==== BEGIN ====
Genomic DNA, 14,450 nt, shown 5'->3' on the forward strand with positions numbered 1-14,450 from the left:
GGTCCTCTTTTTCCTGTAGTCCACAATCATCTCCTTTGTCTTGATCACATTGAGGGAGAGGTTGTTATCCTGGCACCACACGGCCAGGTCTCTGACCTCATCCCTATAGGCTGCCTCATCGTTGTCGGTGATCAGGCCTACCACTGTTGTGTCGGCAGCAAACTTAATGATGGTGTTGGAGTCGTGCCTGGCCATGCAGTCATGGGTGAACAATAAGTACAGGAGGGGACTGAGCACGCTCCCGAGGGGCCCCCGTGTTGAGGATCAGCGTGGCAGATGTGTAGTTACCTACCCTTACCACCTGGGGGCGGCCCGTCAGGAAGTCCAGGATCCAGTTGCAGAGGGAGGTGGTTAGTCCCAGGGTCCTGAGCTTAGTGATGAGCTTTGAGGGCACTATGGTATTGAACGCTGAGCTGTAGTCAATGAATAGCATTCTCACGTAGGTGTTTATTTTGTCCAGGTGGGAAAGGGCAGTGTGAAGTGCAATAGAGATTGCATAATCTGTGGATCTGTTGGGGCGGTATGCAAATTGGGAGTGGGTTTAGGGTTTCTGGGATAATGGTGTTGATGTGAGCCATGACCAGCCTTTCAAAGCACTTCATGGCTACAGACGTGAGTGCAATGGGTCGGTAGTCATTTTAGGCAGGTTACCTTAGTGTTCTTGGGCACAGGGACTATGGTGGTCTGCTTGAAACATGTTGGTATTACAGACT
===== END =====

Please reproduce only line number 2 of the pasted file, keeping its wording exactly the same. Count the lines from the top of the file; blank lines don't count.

GGTCCTCTTTTTCCTGTAGTCCACAATCATCTCCTTTGTCTTGATCACATTGAGGGAGAGGTTGTTATCCTGGCACCACACGGCCAGGTCTCTGACCTCATCCCTATAGGCTGCCTCATCGTTGTCGGTGATCAGGCCTACCACTGTTGTGTCGGCAGCAAACTTAATGATGGTGTTGGAGTCGTGCCTGGCCATGCAGTCATGGGTGAACAATAAGTACAGGAGGGGACTGAGCACGCTCCCGAGGGGCCCCCGTGTTGAGGATCAGCGTGGCAGATGTGTAGTTACCTACCCTTACCACCTGGGGGCGGCCCGTCAGGAAGTCCAGGATCCAGTTGCAGAGGGAGGTGGTTAGTCCCAGGGTCCTGAGCTTAGTGATGAGCTTTGAGGGCACTATGGTATTGAACGCTGAGCTGTAGTCAATGAATAGCATTCTCACGTAGGTGTTTATTTTGTCCAGGTGGGAAAGGGCAGTGTGAAGTGCAATAGAGATTGCATAATCTGTGGATCTGTTGGGGCGGTATGCAAATTGGGAGTGGGTTTAGGGTTTCTGGGATAATGGTGTTGATGTGAGCCATGACCAGCCTTTCAAAGCACTTCATGGCTACAGACGTGAGTGCAATGGGTCGGTAGTCATTTTAGGCAGGTTACCTTAGTGTTCTTGGGCACAGGGACTATGGTGGTCTGCTTGAAACATGTTGGTATTACAGACT